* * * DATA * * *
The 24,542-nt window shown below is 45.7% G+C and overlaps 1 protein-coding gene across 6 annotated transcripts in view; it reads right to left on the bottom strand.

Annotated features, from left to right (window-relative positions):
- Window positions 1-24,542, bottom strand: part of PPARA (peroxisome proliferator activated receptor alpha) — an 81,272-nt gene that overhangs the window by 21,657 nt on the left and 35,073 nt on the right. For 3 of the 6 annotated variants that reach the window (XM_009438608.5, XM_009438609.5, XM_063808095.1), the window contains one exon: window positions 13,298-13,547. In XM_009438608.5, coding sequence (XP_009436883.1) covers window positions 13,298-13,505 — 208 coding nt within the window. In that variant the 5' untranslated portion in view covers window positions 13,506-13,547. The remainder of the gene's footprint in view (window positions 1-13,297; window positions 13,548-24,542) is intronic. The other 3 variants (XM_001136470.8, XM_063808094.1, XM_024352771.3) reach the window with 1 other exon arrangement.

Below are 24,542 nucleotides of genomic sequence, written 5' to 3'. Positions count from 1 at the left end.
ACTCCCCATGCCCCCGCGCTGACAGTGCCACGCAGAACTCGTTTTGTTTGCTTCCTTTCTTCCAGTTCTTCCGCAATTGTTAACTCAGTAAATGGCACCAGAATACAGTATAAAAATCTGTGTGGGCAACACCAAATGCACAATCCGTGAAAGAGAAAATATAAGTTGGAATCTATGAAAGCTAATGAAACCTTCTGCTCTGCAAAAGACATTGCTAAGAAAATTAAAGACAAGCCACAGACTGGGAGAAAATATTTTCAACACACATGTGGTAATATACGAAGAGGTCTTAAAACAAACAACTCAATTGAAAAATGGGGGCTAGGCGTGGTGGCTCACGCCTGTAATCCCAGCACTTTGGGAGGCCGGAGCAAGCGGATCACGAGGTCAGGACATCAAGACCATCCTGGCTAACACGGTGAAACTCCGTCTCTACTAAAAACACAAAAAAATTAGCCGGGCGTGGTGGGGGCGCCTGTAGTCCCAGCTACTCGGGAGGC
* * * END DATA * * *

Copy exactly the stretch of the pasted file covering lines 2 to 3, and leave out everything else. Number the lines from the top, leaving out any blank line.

Annotated features, from left to right (window-relative positions):
- Window positions 1-24,542, bottom strand: part of PPARA (peroxisome proliferator activated receptor alpha) — an 81,272-nt gene that overhangs the window by 21,657 nt on the left and 35,073 nt on the right. For 3 of the 6 annotated variants that reach the window (XM_009438608.5, XM_009438609.5, XM_063808095.1), the window contains one exon: window positions 13,298-13,547. In XM_009438608.5, coding sequence (XP_009436883.1) covers window positions 13,298-13,505 — 208 coding nt within the window. In that variant the 5' untranslated portion in view covers window positions 13,506-13,547. The remainder of the gene's footprint in view (window positions 1-13,297; window positions 13,548-24,542) is intronic. The other 3 variants (XM_001136470.8, XM_063808094.1, XM_024352771.3) reach the window with 1 other exon arrangement.